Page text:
So, knowing nothing more and sprung with eternal hope, we carved our way along this unknown creek, armed with loppers, a handsaw, a hand chainsaw and a whole lot of stubborn, brute determination using our own damn hands!

Overview:
Allen Creek begins a bit north of Evansville, in northwestern Rock County. For a dozen or so miles it flows south, then pivots west on a dime and feeds the Sugar River just upstream of Albany. All things considered, it’s a really small stream, not even thirty miles long.

This trip begins at Highway 59, where there’s a make-do access on the upstream side of the bridge on river-left. Here, you’re in the heart of the Evansville Wildlife Area, a very pleasant marsh/wetlands complex. But for a barn or two, there are no buildings for the first few miles until a house at the old Highway 92 bridge and then a couple more barns again approaching the take-out. That’s a lot of little development!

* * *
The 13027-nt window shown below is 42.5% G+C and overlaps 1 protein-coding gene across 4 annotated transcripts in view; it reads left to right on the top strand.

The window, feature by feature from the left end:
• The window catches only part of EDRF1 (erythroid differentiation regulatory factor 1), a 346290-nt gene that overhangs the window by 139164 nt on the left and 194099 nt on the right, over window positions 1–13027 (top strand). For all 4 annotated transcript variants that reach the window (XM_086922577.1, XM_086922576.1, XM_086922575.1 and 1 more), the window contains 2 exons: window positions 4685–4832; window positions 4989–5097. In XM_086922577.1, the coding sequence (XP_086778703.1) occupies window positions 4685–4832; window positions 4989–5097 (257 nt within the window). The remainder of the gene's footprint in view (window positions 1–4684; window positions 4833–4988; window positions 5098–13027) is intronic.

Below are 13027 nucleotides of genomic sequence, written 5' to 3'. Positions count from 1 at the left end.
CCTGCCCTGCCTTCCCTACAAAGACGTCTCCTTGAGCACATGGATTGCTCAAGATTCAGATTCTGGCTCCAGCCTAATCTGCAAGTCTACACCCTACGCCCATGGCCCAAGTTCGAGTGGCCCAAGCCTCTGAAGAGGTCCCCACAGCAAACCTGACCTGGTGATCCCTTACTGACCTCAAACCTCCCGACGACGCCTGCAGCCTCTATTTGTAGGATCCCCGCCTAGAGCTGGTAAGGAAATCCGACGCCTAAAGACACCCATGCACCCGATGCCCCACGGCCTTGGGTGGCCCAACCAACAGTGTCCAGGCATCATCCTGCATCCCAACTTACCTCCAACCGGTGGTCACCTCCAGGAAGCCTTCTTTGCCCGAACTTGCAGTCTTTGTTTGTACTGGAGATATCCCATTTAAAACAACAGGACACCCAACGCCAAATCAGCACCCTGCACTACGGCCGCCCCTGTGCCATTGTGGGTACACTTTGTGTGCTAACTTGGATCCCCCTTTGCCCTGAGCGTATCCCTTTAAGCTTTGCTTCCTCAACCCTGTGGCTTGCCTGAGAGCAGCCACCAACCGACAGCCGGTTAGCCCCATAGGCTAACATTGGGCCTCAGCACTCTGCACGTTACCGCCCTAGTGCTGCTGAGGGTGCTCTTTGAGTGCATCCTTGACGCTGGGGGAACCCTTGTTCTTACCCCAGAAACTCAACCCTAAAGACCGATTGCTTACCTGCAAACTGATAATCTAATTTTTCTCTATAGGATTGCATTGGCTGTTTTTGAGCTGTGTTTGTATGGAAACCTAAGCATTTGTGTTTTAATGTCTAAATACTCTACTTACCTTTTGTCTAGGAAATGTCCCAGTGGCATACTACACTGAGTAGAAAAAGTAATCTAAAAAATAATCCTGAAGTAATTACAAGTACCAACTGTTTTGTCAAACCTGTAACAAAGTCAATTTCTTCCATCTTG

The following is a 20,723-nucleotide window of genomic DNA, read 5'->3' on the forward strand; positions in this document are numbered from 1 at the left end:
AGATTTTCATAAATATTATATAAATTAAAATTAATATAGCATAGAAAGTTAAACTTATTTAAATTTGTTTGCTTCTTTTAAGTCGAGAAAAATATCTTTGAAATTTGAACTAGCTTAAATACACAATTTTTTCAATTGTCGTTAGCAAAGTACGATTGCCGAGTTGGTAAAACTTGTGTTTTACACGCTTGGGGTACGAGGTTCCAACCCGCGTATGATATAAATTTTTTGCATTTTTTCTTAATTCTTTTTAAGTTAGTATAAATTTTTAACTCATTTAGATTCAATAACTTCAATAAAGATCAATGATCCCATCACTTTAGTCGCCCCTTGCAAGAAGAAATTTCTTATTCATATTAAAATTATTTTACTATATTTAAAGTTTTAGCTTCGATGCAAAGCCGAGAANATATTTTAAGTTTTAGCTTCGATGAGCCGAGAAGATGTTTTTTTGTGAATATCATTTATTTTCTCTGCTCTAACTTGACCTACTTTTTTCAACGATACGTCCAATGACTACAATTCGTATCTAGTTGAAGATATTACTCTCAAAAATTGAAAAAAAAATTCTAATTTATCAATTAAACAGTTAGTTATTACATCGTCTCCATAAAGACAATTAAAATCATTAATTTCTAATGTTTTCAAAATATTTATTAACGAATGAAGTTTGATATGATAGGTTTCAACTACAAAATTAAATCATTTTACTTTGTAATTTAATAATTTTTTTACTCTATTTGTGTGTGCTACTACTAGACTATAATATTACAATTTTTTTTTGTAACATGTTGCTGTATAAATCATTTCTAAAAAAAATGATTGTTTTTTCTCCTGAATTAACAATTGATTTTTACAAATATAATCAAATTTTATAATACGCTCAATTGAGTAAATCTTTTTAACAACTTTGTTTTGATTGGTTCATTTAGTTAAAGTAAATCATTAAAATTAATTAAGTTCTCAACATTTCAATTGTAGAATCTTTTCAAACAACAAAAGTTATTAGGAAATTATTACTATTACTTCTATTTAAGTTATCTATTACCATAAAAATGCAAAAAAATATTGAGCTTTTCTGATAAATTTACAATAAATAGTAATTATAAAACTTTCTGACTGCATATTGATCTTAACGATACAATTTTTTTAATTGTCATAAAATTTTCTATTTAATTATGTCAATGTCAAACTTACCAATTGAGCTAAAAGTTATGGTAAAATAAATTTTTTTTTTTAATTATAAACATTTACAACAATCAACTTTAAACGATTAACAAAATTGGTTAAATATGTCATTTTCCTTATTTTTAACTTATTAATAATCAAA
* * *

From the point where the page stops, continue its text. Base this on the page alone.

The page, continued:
Steady current and easy riffles begin immediately. So does crystal clear water with a sandy bottom. The first mile is downright indulgent in the long straightaways and pleasant feeling of escape. The landscape is marshy but not monotonous (which often is the case with marshes). The creek is really intimate too, rarely wider than 20′ and often narrower than that. A few soft meanders lead to a mix of tree canopies and openness. Indeed, while paddling, we wondered if this would make a good winter trip – say on a rare sunny day in the upper 30s or lower 40s – since the current is good and the sky is open. We’ll see about that later in the year… Also, this is just the first mile. In the next half-dozen, the creek will be getting its kink on with all the meandering it does and there will be plenty of shady moments with trees (pun intended).